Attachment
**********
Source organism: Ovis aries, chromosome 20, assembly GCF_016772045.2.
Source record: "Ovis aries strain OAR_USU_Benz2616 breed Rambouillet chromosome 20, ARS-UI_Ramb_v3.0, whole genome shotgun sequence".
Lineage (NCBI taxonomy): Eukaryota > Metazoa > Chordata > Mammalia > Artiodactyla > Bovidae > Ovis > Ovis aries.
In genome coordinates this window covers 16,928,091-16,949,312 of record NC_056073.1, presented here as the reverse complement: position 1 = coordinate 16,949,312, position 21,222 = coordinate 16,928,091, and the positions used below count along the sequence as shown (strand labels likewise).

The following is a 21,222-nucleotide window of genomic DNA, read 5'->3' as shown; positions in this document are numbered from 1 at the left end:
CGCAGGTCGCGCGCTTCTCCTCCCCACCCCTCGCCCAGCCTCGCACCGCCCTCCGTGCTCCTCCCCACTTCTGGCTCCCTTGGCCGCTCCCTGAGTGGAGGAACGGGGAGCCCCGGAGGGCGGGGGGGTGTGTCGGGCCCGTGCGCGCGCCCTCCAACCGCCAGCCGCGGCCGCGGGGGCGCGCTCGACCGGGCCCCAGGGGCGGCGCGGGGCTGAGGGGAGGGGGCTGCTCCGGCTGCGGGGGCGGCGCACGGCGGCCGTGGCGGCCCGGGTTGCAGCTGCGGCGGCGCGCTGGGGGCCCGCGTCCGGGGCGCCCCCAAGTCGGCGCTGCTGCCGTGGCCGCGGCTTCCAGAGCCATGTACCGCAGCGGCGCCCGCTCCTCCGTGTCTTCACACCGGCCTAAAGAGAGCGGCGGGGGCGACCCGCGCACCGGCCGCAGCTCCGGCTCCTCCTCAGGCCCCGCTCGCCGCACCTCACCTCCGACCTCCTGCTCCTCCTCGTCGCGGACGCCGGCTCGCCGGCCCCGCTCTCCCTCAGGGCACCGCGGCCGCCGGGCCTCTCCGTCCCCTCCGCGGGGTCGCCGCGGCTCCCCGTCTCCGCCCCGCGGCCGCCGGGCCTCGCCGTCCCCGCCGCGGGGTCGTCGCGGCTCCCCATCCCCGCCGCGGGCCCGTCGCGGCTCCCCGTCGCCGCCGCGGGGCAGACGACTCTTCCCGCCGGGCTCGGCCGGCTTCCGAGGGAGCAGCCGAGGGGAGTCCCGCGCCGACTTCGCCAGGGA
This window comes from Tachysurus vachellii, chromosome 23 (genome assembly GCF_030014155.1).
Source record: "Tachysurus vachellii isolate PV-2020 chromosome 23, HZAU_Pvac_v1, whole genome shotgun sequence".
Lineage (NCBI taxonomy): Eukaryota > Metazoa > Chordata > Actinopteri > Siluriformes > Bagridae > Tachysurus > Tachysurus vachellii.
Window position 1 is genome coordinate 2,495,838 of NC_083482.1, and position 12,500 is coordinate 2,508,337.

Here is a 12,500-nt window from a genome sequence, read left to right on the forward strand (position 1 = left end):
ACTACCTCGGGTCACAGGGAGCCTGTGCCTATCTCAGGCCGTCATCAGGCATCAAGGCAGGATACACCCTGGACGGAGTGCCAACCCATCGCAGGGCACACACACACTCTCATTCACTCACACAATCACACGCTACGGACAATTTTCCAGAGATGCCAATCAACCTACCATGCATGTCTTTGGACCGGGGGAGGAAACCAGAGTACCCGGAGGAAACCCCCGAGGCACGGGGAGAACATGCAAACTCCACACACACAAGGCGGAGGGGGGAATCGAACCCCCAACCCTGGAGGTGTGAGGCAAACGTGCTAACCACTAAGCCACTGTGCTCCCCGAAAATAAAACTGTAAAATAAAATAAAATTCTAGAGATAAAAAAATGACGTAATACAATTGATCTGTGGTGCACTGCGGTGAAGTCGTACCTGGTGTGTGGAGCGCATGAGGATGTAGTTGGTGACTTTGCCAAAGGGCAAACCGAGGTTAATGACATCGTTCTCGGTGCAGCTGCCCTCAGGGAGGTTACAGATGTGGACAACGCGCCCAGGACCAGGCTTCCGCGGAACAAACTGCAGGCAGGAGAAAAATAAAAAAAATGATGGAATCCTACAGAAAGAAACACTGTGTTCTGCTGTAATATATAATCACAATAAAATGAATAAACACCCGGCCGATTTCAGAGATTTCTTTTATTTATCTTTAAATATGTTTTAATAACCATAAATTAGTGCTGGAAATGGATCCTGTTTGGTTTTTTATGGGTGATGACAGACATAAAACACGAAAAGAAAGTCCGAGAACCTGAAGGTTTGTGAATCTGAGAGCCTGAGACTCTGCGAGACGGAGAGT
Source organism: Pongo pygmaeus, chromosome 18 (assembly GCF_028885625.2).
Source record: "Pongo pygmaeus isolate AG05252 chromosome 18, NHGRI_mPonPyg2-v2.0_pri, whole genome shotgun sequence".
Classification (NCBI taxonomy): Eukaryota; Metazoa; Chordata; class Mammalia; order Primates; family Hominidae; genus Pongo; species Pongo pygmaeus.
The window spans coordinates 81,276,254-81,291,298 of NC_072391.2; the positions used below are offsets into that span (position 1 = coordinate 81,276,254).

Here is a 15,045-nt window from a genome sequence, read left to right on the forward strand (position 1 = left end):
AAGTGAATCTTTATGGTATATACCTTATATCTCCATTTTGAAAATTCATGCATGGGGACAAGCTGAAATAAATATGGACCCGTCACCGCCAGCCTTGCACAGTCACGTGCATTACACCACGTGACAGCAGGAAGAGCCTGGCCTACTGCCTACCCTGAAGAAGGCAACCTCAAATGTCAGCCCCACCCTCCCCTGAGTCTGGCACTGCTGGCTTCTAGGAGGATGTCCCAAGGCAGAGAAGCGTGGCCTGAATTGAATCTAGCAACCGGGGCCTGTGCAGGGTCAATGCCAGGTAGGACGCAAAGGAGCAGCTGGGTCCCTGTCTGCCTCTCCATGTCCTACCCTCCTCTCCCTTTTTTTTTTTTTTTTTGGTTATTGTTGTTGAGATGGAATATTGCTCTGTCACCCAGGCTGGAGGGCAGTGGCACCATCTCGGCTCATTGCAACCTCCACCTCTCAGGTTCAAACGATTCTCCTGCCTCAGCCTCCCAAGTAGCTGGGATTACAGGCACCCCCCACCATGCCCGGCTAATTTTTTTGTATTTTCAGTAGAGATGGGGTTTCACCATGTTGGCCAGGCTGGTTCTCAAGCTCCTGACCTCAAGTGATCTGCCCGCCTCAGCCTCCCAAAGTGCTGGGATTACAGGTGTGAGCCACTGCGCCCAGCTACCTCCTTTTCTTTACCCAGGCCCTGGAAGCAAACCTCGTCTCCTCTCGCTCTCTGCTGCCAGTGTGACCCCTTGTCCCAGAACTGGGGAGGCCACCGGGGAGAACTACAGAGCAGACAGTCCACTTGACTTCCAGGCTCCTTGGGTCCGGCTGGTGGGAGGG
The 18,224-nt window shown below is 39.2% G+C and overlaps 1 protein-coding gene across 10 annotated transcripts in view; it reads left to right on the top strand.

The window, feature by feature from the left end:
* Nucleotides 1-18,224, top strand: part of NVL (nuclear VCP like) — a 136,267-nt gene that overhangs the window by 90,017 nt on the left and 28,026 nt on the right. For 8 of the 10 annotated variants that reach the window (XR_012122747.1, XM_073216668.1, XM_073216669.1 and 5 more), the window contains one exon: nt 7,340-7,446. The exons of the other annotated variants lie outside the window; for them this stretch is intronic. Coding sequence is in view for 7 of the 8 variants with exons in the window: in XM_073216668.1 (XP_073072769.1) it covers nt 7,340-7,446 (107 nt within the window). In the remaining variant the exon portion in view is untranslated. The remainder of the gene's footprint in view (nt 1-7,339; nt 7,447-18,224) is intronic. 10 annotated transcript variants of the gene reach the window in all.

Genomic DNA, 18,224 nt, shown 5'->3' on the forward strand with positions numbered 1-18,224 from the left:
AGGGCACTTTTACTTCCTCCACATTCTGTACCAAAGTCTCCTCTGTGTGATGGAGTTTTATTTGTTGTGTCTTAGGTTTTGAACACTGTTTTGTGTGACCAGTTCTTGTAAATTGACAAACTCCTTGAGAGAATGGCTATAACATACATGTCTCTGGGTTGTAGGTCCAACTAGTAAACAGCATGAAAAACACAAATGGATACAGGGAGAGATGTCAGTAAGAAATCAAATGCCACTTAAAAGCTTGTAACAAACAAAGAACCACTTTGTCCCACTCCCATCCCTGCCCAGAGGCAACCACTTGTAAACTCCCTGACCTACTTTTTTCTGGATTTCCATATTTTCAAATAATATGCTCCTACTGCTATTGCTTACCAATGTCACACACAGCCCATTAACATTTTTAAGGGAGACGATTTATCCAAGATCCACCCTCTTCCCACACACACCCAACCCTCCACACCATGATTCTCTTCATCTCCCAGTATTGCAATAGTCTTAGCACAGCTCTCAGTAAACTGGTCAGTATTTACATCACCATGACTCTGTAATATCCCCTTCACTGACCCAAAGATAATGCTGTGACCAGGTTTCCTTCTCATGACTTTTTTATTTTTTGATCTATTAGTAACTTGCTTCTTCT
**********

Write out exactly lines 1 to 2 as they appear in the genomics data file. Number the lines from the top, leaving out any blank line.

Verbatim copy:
Source organism: Ovis aries, chromosome 20, assembly GCF_016772045.2.
Source record: "Ovis aries strain OAR_USU_Benz2616 breed Rambouillet chromosome 20, ARS-UI_Ramb_v3.0, whole genome shotgun sequence".